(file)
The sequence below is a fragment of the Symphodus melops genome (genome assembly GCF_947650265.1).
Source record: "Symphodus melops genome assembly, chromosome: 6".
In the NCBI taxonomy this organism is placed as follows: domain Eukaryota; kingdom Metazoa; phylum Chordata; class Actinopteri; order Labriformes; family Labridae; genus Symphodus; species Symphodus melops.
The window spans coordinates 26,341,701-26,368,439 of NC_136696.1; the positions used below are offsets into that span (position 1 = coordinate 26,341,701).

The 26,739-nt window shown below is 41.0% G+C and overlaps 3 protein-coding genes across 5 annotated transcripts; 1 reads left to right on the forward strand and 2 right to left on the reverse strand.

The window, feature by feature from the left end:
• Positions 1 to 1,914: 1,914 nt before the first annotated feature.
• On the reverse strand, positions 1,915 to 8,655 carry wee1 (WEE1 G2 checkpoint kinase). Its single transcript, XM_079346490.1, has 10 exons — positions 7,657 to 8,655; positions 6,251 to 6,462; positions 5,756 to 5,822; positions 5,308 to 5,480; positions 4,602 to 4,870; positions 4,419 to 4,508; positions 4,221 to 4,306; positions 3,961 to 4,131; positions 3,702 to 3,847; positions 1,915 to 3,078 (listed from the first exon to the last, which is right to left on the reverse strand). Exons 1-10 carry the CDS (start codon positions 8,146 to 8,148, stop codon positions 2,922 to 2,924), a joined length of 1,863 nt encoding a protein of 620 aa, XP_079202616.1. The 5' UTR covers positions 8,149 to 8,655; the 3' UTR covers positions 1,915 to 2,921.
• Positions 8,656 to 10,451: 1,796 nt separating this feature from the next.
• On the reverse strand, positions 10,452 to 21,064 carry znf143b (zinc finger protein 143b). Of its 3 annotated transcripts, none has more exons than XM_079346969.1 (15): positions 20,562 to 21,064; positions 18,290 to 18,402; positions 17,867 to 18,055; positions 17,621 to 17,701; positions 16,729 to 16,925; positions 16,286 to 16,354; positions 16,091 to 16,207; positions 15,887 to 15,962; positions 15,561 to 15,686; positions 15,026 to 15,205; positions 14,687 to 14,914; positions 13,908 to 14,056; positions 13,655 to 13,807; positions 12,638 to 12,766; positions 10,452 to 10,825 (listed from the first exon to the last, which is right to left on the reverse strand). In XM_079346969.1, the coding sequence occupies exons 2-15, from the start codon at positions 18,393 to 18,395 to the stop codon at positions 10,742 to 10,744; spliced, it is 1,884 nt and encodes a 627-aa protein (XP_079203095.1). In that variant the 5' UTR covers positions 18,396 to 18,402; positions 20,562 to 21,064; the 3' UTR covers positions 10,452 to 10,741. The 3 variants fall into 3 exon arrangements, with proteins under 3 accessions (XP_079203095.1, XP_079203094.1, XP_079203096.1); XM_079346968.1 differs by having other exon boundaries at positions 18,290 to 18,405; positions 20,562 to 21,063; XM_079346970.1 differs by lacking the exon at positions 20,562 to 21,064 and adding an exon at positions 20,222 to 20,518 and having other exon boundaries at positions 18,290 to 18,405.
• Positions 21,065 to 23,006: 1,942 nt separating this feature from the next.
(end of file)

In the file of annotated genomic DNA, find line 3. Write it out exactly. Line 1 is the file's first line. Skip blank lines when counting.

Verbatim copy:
In the NCBI taxonomy this organism is placed as follows: domain Eukaryota; kingdom Metazoa; phylum Chordata; class Actinopteri; order Labriformes; family Labridae; genus Symphodus; species Symphodus melops.